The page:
Cervical stenosis is the narrowing of the vertebral canal in the neck. It is a common cause of neck pain and is more common in elderly patients. Up to 26% percent of people over the age of 64 may have cervical stenosis despite not having any symptoms.
Causes of cervical stenosis
The spinal cord is an important part of the central nervous system that carries signals between the brain and the body. It is protected by the vertebral column, a series of bones that surround and support it. In the cervical region, the spinal cord contains nerves that control movement and sensation in the arms, legs and bowel and bladder function. If the vertebral column in this region narrows, it can put pressure on the spinal cord and cause neurological problems.
The vertebral canal in the neck can narrow over time due to age-related changes, leading to compression of the spinal cord and nerves. Other causes include spine trauma, rheumatoid arthritis and bone diseases. Some people may be born with a narrow vertebral canal in the neck. Flexing the neck may worsen symptoms.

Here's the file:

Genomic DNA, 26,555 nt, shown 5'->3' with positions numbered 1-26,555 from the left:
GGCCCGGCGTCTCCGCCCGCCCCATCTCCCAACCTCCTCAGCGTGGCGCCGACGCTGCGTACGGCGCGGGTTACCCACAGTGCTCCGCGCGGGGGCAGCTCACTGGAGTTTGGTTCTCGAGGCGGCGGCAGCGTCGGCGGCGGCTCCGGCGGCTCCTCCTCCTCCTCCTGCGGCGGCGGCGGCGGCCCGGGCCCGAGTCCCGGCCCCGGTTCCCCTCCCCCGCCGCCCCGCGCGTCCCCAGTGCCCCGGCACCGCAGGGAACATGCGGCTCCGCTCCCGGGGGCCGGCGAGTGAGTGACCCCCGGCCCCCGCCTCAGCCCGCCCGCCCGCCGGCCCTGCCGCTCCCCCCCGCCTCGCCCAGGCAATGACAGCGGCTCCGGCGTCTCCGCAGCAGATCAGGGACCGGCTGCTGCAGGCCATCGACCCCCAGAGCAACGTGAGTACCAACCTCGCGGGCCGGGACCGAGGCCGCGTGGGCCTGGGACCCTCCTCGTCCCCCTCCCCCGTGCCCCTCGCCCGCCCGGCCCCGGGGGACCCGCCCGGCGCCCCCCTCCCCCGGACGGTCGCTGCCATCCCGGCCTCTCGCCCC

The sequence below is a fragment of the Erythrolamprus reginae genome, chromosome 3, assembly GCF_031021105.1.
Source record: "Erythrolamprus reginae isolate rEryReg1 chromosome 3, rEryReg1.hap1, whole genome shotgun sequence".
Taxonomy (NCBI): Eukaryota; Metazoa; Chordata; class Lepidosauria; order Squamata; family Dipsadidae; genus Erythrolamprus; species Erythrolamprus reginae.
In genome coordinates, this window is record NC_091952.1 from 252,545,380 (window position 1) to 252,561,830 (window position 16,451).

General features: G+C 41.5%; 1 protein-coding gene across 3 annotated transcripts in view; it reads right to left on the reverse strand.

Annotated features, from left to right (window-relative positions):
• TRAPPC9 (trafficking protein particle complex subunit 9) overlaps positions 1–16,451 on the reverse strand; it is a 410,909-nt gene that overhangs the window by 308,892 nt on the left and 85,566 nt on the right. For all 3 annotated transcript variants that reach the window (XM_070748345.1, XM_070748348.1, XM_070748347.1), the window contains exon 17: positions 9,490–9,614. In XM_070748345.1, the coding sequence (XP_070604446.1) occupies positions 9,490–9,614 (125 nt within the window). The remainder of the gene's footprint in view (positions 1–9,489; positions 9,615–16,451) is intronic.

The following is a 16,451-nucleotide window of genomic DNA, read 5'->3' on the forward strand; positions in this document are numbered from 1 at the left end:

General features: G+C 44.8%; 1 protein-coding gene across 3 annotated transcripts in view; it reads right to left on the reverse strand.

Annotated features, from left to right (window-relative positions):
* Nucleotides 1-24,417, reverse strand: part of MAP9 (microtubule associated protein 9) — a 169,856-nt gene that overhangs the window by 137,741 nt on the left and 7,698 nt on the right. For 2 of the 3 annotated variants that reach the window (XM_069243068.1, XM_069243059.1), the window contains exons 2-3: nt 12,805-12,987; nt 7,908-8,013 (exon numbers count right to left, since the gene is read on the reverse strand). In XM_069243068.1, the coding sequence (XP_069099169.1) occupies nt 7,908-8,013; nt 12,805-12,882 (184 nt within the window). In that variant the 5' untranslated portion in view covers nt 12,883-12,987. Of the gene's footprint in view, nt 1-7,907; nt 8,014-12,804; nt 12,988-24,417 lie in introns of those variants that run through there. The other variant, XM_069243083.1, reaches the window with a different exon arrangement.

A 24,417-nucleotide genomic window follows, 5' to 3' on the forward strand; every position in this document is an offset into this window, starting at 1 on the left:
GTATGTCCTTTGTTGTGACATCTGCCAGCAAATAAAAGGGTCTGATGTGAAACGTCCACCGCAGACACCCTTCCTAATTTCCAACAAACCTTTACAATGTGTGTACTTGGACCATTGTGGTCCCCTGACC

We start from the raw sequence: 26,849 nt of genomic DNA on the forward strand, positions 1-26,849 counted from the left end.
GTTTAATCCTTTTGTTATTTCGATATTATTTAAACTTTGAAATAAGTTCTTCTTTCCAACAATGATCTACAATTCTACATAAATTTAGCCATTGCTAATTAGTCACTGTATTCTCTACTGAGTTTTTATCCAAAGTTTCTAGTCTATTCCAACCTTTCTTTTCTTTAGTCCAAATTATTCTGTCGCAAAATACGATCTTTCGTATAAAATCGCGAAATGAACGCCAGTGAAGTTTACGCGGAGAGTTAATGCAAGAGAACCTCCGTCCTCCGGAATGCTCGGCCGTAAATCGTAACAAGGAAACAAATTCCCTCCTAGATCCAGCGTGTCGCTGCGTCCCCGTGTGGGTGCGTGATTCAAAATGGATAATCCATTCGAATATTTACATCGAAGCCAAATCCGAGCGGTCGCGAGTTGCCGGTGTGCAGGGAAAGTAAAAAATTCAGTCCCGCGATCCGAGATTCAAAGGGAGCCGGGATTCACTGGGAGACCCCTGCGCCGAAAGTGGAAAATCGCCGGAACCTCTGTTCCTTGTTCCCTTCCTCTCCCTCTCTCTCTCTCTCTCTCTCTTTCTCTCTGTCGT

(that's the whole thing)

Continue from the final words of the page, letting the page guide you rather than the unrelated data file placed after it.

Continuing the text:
Symptoms of cervical stenosis
Symptoms may vary depending on the severity of stenosis and spinal cord compression. Common symptoms include:
- Neck pain
- Weakness in arms and legs
- Loss of sensation in arms and legs
- Shooting pain down the arms
- Difficulty walking
- Loss of bowel/bladder control
Diagnosis of cervical stenosis
Often the history of symptoms and physical exam may lead to suspicion of cervical stenosis, however, an MRI of the cervical spine is usually necessary for confirmation.
Treatments for cervical stenosis
Depending on the severity of symptoms, patients may be offered surgical or nonsurgical options. Nonsurgical options can help manage symptoms, but they usually do not cure the underlying problem. Surgical treatment is the only cure for cervical stenosis and can improve symptoms in up to 90% of patients.
Nonsurgical options include neck immobilization, non-steroidal anti-inflammatory drugs (NSAIDS), e.g., ibuprofen, naproxen, aspirin, physical therapy and steroid injections.
Surgical options aim to relieve pressure on the spinal cord and provide stability to the neck. Common procedures are posterior cervical laminectomy, discectomy and fusion, or corpectomy.